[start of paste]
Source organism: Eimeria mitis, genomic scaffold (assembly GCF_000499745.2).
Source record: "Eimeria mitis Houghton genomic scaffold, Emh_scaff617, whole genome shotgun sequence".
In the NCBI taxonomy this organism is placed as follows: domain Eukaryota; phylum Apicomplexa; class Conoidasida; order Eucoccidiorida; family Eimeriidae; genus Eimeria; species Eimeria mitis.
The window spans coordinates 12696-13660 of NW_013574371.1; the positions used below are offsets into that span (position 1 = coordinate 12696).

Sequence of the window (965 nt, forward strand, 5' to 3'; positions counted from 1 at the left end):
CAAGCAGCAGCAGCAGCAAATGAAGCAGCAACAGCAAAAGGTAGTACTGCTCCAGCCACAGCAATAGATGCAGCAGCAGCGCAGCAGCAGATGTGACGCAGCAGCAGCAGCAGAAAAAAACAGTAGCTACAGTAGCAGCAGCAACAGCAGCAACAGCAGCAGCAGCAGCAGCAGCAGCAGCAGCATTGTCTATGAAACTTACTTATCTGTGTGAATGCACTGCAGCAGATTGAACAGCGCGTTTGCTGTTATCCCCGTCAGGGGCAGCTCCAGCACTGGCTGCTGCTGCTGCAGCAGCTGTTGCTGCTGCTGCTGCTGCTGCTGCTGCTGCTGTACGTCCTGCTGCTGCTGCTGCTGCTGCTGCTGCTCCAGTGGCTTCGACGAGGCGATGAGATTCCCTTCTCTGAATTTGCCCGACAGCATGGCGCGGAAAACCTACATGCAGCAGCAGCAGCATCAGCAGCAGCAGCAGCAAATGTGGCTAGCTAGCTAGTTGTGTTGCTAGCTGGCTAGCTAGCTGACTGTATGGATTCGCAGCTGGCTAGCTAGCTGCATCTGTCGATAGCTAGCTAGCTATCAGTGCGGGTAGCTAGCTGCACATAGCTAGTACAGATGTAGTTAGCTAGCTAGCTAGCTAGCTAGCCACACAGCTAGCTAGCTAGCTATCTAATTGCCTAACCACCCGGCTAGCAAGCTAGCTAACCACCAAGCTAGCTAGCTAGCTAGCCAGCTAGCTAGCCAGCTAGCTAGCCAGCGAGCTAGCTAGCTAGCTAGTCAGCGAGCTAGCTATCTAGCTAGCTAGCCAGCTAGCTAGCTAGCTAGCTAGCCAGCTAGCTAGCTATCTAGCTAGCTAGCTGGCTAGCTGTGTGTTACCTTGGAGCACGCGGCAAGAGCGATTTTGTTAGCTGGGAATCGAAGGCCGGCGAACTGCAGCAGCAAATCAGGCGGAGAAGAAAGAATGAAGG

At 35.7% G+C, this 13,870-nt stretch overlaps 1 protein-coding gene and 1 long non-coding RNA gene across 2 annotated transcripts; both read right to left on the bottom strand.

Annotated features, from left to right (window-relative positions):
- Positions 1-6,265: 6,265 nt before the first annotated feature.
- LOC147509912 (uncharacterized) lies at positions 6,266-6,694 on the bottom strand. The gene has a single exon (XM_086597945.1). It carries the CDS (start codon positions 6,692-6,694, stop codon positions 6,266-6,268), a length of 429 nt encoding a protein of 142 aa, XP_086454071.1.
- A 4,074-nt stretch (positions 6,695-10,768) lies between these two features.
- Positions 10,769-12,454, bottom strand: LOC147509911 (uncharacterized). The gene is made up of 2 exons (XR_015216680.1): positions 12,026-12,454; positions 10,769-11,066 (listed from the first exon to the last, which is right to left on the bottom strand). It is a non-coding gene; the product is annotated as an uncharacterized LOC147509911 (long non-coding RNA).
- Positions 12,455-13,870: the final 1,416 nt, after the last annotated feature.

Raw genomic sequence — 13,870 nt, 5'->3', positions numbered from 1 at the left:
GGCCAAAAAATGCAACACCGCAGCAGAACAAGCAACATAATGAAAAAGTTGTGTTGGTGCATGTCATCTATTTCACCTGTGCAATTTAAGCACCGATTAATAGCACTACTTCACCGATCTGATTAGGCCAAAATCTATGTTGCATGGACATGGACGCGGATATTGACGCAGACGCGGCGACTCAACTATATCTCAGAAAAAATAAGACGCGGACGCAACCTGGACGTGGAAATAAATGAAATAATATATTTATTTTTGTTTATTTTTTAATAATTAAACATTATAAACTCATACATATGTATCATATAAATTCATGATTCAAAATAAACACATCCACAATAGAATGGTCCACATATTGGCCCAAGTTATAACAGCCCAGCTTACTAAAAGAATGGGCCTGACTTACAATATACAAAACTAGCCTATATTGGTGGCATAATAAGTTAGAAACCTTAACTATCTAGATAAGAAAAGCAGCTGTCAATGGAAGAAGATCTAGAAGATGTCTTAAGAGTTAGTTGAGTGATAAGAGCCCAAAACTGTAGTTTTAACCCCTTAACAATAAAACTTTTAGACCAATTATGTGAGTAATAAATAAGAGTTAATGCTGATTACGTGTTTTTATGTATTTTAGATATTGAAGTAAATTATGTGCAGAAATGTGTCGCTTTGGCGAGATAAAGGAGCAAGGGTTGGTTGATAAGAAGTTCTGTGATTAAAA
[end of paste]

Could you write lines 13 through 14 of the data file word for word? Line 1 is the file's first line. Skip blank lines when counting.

- Positions 12,455-13,870: the final 1,416 nt, after the last annotated feature.

Raw genomic sequence — 13,870 nt, 5'->3', positions numbered from 1 at the left: